Olawale A. R. Sulaiman and Tessa Gordon
Functional recovery is disappointing after surgical repair of nerves that are injured far from their target organs and/or after delayed repair. In the former case, a nerve transfer that transects a distal nerve fascicle to innervate denervated targets is one strategy to promote nerve regeneration and functional recovery. An alternate strategy tested in this study is to perform an end-to-side neurorrhaphy to “babysit” (protect) the denervated distal nerve stump at the time of nerve repair and reduce the deleterious effect of chronic denervation on nerve regeneration.
In the hindlimbs of Sprague-Dawley rats, the common peroneal (CP) nerve was transected unilaterally and the distal CP nerve stump inserted through a perineurial window into the intact tibial (TIB) nerve, i.e., CP-TIB end-to-side neurorrhaphy. In the first experiment, TIB nerve motoneurons that had regenerated and/or sprouted axons into the CP nerve within 3 months were stimulated to elicit contractions, and thereafter, identified with retrograde dyes for counting. In the second experiment, the intact TIB nerve was transected and cross-sutured to a 3-month chronically denervated distal CP nerve stump that had either been “protected” by ingrown TIB nerves after CP-TIB neurorrhaphy or remained chronically denervated. Thereafter, the number of retrogradely labeled TIB nerve motoneurons that had regenerated their nerves within 3 months were counted and reinnervated tibialis anterior (TA) muscles weighed.
A mean (± SE) of 231 ± 83 TIB nerve motoneurons grew into the end-to-side CP distal nerve stump with corresponding ankle flexion; 32% regenerated their axons and 24% sprouted axons from the intact TIB nerve, eliciting ankle flexor-extensor co-contraction. In the second experiment, after a 3-month period of TIB nerve regeneration, significantly more TIB motoneurons regenerated their axons into “protected” than “unprotected” CP distal nerve stumps within 3 months (mean 332 ± 43.6 vs 235 ± 39.3 motoneurons) with corresponding and significantly higher numbers of regenerated nerve fibers, resulting in significantly better recovery of reinnervated TA muscle weight.
These experiments in rats demonstrated that delayed nerve repair is more effective when the deleterious effects of chronic denervation of the distal nerve stump are reduced by protecting the nerve stump with ingrowing nerve fibers across an end-to-side insertion of the distal nerve stump into a neighboring intact nerve. Such an end-to-side neurorrhaphy may be invaluable as a means of preventing the atrophy of distal nerve stumps and target organs after chronic denervation, which allows for effective reinnervation of the protected distal nerve stumps and target organs over distance and time.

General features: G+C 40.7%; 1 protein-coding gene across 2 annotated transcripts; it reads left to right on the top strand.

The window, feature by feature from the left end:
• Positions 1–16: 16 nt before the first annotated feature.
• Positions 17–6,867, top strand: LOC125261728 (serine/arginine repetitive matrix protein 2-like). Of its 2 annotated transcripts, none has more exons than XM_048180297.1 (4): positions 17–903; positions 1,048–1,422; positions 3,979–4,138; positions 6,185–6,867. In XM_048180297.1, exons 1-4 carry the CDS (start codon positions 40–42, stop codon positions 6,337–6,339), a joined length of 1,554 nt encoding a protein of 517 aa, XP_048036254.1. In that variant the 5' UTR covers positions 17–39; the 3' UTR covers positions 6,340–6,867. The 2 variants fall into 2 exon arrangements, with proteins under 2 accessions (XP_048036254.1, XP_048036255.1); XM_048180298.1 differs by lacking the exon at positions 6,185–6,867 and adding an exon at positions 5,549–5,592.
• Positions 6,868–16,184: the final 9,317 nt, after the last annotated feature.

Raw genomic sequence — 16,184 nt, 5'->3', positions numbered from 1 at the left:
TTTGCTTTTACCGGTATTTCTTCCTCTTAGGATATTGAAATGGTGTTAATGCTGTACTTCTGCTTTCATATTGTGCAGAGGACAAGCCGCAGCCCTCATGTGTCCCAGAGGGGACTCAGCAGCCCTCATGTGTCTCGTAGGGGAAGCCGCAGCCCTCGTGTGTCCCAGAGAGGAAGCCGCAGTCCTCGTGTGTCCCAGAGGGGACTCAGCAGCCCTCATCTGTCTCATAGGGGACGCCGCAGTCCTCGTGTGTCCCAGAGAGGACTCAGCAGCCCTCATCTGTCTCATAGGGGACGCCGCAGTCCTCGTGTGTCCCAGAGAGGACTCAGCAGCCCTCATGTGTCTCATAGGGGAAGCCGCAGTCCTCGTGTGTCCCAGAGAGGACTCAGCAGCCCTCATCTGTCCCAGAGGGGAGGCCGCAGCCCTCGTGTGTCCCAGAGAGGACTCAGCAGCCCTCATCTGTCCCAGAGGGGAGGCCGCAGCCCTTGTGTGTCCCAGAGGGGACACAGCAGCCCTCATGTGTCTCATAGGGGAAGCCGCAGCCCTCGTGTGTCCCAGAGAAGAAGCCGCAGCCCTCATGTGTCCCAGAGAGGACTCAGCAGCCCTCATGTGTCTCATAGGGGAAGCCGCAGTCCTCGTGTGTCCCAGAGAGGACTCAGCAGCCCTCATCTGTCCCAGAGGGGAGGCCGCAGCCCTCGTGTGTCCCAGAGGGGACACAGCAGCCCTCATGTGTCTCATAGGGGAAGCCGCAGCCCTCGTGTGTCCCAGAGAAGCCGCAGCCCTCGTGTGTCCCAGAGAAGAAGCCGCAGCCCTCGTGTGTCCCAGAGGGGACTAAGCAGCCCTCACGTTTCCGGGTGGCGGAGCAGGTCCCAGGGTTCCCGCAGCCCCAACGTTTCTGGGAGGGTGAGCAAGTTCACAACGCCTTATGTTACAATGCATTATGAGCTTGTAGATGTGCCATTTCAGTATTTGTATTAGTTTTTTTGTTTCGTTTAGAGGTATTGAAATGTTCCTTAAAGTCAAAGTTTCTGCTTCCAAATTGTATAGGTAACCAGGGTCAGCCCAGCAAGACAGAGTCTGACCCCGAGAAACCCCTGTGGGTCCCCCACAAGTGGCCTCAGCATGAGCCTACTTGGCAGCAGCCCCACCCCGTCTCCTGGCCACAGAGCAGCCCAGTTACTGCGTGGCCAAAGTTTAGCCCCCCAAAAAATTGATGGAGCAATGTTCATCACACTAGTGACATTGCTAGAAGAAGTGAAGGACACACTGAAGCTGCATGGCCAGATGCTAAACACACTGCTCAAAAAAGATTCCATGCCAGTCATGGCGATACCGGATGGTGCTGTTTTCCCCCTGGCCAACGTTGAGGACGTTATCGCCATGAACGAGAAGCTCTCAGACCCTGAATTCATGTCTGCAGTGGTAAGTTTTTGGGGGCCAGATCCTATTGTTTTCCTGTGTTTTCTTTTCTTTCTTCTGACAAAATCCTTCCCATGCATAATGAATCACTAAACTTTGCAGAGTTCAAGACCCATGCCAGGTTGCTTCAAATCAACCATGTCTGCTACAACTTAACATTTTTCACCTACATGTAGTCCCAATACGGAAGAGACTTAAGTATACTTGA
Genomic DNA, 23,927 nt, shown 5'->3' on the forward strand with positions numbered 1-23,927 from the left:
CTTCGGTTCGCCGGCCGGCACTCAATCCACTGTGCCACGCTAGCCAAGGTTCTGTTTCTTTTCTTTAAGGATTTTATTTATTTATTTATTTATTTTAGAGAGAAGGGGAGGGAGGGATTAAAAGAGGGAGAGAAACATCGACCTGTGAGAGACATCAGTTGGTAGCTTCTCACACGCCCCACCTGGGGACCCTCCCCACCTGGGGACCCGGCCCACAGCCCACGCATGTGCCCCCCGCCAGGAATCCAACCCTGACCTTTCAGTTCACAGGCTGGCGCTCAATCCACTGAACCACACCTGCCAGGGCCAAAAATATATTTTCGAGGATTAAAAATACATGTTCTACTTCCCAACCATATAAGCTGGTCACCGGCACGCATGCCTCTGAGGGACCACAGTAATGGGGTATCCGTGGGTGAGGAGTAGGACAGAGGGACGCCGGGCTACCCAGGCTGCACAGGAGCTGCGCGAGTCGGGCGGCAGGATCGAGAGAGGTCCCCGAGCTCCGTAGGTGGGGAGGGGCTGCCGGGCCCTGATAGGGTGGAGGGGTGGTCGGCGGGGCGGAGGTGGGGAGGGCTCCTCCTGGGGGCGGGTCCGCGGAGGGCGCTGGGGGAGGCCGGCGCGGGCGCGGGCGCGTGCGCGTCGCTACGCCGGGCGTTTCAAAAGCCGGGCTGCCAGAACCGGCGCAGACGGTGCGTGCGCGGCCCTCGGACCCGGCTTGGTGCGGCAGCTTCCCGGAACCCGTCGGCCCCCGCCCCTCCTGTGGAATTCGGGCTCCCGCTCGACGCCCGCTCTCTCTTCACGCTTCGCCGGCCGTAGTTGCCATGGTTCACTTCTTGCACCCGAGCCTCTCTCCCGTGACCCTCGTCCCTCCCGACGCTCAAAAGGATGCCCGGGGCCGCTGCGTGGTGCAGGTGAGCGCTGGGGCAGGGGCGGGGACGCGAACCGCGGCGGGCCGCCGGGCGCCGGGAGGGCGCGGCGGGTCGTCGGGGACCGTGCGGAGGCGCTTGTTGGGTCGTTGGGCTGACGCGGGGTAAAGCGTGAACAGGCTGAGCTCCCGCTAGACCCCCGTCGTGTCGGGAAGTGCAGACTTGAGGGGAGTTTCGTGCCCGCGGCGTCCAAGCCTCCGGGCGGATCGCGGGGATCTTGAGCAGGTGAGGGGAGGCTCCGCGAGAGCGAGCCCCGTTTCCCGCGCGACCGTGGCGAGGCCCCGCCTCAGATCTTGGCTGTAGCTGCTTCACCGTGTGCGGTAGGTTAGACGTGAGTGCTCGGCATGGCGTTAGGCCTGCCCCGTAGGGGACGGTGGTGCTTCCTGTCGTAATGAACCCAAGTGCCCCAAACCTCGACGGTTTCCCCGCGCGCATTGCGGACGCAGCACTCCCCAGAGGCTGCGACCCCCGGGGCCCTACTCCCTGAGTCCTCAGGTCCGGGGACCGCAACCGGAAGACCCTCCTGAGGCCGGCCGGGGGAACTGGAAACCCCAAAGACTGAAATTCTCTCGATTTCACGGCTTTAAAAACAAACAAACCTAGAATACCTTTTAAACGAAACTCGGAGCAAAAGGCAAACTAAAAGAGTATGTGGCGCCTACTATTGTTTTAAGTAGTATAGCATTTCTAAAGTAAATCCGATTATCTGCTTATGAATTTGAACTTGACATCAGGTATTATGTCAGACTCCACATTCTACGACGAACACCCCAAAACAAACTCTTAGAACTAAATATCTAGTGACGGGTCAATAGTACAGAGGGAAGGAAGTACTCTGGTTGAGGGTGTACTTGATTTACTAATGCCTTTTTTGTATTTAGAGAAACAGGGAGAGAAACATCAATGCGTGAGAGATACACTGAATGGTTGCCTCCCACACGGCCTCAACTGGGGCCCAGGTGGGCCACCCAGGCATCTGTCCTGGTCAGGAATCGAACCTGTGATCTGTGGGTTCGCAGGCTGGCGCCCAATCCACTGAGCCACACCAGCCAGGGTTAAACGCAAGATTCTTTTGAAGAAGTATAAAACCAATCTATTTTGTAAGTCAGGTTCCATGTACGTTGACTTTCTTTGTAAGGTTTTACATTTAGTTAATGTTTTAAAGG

Joshua A. Hanna, Tyler Scullen, Lora Kahn, Mansour Mathkour, Edna E. Gouveia, Juanita Garces, Leah M. Evans, Georgia Lea, David J. Houghton, Erin Biro, Cuong J. Bui, Olawale A. Sulaiman and Roger D. Smith
Deep brain stimulation (DBS) is the procedure of choice for Parkinson’s disease (PD). It has been used in PD patients younger than 70 years because of better perceived intra- and postoperative outcomes than in patients 70 years or older. However, previous studies with limited follow-up have demonstrated benefits associated with the treatment of elderly patients. This study aims to evaluate the long-term outcomes in elderly PD patients treated with DBS in comparison with a younger population.
PD patients treated with DBS at the authors’ institution from 2008 to 2014 were divided into 2 groups: 1) elderly patients, defined as having an age at surgery ≥ 70 years, and 2) young patients, defined as those < 70 years at surgery. Functional and medical treatment outcomes were evaluated using the Unified Parkinson’s Disease Rating Scale part III (UPDRS III), levodopa-equivalent daily dose (LEDD), number of daily doses, and number of anti-PD medications. Study outcomes were compared using univariate analyses, 1-sample paired t-tests, and 2-sample t-tests.
A total of 151 patients were studied, of whom 24.5% were ≥ 70 years. The most common preoperative Hoehn and Yahr stages for both groups were 2 and 3. On average, elderly patients had more comorbidities at the time of surgery than their younger counterparts (1 vs 0, p = 0.0001) as well as a higher average LEDD (891 mg vs 665 mg, p = 0.008). Both groups experienced significant decreases in LEDD following surgery (elderly 331.38 mg, p = 0.0001; and young 108.6 mg, p = 0.0439), with a more significant decrease seen in elderly patients (young 108.6 mg vs elderly 331.38 mg, p = 0.0153). Elderly patients also experienced more significant reductions in daily doses (young 0.65 vs elderly 3.567, p = 0.0344). Both groups experienced significant improvements in motor function determined by reductions in UPDRS III scores (elderly 16.29 vs young 12.85, p < 0.0001); however, reductions in motor score between groups were not significant. Improvement in motor function was present for a mean follow-up of 3.383 years postsurgery for the young group and 3.51 years for the elderly group. The average follow-up was 40.6 months in the young group and 42.2 months in the elderly group.
This study found long-term improvements in motor function and medication requirements in both elderly and young PD patients treated with DBS. These outcomes suggest that DBS can be successfully used in PD patients ≥ 70 years. Further studies will expand on these findings.